The latter is preferable. If only 20% of visitors are clicking or tapping the “Contact Us” link, this is a KPI in clear need of optimization, and it could be improved with more conspicuous buttons or a pop-up contact form campaign.
In a broader sense, figure out what performance standards are for your industry and do your best to surpass them.
Get to Know Your Visitors
Being able to segment your visitors is crucial for the development of an effective sales funnel, and micro-conversions can give you a better idea of their motivations. An e-commerce website operator cannot take for granted that visitors will arrive exclusively for the purpose of making purchases. If they are holding lively conversation in the comments sections of blog posts, you may be able to craft campaigns to target them more narrowly based on the information gleaned there.
Modify Your Conversion Funnel
When evaluating your website analytics, take a good look at the visitor flow upon arrival. If you notice a high bounce rate – and you aren’t in the midst of a DDoS attack, in which case you’ve got bigger problems – a common cause is server downtime or pages loading too slowly. In other words, tend to any technical issues before turning your attention to the sales funnel itself
Do you use a cheap web host? That could be part of the problem.
In a Hosting Canada study, researcher Gary Stevens pitted several of the leading affordable web hosting providers against one another via Pingdom in order to come up with average downtimes and uptimes. His findings revealed that these cheaper hosts (which new online entrepreneurs love because, well, they’re cheap) averaged less than 96.5% uptime. For comparison, standard uptime expectations should be at least 99%.
Test your site’s uptime and consider changing hosts if the news is bad. Once you’re certain that your uptime is adequate, then it’s time to dig into the sales funnel.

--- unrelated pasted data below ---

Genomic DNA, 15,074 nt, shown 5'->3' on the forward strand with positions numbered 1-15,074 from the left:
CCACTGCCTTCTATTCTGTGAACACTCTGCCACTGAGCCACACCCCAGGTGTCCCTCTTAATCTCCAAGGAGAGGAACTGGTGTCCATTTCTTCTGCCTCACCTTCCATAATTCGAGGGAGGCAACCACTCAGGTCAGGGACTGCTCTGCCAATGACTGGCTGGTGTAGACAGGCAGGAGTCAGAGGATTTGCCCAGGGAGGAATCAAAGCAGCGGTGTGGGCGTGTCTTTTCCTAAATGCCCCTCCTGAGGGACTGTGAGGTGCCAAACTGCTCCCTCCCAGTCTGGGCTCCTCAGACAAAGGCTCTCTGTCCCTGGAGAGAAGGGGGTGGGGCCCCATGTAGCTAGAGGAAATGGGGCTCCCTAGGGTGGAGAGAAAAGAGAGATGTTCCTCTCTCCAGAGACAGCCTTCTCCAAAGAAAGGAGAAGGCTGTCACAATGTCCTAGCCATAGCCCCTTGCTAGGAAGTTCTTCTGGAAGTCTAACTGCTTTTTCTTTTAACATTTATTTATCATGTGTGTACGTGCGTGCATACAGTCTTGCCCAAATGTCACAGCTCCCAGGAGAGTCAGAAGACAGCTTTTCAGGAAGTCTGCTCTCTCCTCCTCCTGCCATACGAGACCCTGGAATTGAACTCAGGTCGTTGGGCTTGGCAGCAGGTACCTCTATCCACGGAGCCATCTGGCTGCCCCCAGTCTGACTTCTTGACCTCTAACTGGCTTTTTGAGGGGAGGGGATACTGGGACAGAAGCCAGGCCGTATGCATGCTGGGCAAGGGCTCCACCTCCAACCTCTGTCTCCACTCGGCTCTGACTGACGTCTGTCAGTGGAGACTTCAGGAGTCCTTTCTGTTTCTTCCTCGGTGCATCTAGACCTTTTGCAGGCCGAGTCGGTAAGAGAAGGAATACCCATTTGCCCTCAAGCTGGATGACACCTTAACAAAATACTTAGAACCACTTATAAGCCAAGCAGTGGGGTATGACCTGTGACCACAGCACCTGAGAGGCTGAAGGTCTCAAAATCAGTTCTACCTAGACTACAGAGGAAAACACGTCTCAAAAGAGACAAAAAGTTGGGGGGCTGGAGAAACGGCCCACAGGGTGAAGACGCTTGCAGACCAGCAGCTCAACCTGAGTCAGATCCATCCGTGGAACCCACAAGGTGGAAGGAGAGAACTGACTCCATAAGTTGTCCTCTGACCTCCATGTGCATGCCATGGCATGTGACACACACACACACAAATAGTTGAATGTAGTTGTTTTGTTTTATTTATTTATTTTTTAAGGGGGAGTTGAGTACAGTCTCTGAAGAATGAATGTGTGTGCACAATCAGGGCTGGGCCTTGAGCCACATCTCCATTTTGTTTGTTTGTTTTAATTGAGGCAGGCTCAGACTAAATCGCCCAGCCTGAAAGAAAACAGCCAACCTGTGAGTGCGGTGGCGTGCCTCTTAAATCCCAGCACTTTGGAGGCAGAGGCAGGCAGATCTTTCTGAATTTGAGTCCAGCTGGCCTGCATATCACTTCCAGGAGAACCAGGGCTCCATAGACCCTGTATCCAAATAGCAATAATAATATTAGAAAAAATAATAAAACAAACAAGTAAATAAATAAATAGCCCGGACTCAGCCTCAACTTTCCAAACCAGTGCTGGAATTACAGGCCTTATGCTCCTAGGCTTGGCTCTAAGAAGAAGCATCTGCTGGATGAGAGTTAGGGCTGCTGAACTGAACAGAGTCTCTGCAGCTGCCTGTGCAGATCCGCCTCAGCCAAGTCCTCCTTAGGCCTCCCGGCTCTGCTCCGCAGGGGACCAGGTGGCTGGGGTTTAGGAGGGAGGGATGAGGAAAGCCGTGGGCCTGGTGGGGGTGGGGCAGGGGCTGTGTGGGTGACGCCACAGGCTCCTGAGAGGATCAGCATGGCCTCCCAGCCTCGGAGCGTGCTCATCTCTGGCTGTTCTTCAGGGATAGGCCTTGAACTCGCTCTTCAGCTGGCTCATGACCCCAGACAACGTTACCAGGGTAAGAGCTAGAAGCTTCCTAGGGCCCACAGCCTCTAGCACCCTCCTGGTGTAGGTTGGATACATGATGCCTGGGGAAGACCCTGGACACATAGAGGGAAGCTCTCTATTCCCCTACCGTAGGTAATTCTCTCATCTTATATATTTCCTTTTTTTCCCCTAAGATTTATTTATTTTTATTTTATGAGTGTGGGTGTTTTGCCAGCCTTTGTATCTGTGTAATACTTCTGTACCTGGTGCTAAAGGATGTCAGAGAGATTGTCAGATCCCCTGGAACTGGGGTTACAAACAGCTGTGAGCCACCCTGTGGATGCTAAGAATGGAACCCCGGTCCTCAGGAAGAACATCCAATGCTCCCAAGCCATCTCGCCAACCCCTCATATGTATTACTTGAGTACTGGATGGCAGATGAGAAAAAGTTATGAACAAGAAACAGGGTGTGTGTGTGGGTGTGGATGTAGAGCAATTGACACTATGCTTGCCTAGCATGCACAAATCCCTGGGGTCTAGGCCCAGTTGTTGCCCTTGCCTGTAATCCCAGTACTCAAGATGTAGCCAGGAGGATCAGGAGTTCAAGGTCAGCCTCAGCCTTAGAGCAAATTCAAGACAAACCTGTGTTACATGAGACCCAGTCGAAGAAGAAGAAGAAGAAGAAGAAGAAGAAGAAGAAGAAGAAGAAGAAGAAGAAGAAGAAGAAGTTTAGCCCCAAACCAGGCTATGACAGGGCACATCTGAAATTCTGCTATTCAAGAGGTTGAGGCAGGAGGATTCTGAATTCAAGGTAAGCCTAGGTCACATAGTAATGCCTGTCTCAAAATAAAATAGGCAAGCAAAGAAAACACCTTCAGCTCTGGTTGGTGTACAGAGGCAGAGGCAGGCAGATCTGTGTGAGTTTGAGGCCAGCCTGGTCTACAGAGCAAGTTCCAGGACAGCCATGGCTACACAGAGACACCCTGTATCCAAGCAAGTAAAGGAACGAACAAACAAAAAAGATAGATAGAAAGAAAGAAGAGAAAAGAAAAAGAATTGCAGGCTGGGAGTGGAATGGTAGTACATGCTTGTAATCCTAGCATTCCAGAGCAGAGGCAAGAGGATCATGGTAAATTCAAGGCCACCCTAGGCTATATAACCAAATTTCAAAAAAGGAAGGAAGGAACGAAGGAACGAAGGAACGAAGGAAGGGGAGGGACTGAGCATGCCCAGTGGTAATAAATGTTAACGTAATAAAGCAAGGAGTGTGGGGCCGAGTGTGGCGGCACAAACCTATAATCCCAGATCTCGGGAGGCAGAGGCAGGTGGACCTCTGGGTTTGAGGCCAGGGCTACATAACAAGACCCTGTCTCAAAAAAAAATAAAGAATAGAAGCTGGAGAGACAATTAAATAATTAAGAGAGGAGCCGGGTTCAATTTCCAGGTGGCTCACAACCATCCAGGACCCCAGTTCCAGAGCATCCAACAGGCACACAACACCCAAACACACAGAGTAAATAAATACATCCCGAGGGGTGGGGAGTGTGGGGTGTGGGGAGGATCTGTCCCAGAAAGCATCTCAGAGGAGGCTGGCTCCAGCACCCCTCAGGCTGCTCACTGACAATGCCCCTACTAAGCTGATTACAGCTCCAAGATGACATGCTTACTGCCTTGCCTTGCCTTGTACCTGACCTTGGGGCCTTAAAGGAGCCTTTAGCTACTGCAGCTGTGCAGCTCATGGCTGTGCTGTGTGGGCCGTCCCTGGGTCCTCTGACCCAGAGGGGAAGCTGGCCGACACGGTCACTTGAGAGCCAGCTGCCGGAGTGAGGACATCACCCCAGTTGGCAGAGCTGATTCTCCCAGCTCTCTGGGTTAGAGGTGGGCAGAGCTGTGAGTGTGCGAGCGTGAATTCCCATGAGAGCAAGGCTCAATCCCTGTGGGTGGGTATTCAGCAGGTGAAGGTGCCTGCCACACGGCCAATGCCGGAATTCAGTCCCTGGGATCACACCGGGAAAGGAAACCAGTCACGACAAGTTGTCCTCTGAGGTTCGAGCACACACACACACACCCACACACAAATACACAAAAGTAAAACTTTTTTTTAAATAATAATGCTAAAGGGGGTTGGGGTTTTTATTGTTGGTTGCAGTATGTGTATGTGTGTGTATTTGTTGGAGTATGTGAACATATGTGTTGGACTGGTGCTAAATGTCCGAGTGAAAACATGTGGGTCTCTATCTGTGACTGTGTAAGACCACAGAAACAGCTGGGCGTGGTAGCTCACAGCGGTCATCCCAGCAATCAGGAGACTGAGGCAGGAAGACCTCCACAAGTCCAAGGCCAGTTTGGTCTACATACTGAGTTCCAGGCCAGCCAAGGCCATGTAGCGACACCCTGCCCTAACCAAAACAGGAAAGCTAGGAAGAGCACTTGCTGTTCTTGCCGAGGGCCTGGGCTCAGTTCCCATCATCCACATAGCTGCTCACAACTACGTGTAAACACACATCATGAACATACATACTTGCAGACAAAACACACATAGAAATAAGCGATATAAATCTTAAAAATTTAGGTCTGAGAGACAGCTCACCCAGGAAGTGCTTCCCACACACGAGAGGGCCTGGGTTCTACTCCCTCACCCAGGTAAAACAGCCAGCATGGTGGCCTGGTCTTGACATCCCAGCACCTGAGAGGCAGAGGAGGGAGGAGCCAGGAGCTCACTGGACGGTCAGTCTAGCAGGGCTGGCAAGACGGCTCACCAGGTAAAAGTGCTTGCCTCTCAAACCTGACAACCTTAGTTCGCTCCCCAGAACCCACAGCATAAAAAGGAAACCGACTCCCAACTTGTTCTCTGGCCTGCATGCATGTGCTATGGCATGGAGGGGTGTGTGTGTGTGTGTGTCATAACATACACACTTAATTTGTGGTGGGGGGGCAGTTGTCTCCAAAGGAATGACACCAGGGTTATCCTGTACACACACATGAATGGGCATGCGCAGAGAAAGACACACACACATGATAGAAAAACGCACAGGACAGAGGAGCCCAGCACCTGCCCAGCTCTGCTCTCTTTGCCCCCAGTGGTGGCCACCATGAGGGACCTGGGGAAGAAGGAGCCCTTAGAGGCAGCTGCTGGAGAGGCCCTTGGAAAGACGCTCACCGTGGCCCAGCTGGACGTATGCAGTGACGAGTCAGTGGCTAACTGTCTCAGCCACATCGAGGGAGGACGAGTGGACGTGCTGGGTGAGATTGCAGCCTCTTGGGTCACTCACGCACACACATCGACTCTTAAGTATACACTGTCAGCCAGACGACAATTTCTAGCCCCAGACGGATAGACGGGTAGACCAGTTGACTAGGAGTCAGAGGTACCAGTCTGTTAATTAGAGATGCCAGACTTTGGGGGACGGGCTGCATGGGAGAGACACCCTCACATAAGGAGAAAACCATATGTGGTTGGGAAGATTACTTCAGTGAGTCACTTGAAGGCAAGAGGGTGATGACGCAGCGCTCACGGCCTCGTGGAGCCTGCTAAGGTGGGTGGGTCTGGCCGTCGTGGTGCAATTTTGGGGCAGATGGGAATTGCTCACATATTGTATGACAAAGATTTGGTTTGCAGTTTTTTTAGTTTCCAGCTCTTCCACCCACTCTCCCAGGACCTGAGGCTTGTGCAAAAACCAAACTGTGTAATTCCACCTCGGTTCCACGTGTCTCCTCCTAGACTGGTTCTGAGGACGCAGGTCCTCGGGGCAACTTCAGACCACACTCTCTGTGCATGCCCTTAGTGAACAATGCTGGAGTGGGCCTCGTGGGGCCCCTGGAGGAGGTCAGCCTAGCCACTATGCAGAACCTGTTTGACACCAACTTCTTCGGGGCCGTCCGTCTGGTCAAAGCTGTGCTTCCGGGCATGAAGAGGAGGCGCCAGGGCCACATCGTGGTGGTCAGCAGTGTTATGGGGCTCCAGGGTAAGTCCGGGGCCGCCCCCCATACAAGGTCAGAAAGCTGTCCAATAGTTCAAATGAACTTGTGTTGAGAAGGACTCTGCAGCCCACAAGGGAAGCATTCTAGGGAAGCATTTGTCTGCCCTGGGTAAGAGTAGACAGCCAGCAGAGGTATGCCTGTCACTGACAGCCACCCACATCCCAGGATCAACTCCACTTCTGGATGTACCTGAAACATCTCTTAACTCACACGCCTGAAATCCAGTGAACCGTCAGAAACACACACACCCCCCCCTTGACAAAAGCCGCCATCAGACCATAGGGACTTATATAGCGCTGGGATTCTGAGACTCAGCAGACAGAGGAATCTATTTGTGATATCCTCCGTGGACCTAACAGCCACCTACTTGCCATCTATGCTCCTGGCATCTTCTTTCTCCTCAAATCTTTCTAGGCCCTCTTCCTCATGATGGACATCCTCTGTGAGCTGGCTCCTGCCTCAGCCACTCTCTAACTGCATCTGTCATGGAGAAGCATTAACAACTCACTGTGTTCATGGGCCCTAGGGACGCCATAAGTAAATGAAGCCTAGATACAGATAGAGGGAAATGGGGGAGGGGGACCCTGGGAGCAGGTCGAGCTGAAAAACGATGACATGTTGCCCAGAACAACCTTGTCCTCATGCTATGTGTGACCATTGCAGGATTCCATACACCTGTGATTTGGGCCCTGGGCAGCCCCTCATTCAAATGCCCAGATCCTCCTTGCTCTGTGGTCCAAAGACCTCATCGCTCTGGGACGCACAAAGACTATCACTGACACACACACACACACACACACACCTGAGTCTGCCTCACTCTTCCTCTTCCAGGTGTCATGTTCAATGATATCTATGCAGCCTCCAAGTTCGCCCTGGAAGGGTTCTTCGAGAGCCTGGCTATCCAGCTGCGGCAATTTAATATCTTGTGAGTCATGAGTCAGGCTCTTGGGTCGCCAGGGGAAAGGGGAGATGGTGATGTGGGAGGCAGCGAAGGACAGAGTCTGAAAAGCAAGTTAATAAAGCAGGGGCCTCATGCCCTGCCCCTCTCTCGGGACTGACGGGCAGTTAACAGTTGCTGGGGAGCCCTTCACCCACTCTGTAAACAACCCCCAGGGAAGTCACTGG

Testing, Testing Testing
Once you have a list of all the micro-conversion possibilities on your site, it’s time to conduct a simple A/B testing exercise to determine which features work better. This test consists of two versions of a particular element, the original versus one where you have changed the placement or visual style, observing established web design practices of course.
How many visitors does your site attract daily? How many of them successfully complete a single or a series of micro-conversions? Where do they drop out? These are numbers you need to track. Likewise with sales. What is the average order value? The median sales amount? How do these numbers change as you fine-tune micro-conversions with A/B testing?
Learning to think at the micro level is not difficult but it does require a shift in perspective from online marketers who are in the habit of focusing intently on macro-conversions but have yet to systematically break down all the smaller steps that occur along the way.
Put the processes into play that allow you to follow your visitors as they go from one micro-conversion to the next. The more you dig into these dynamics, the better you will be able to understand the success or failure of your macro-conversions.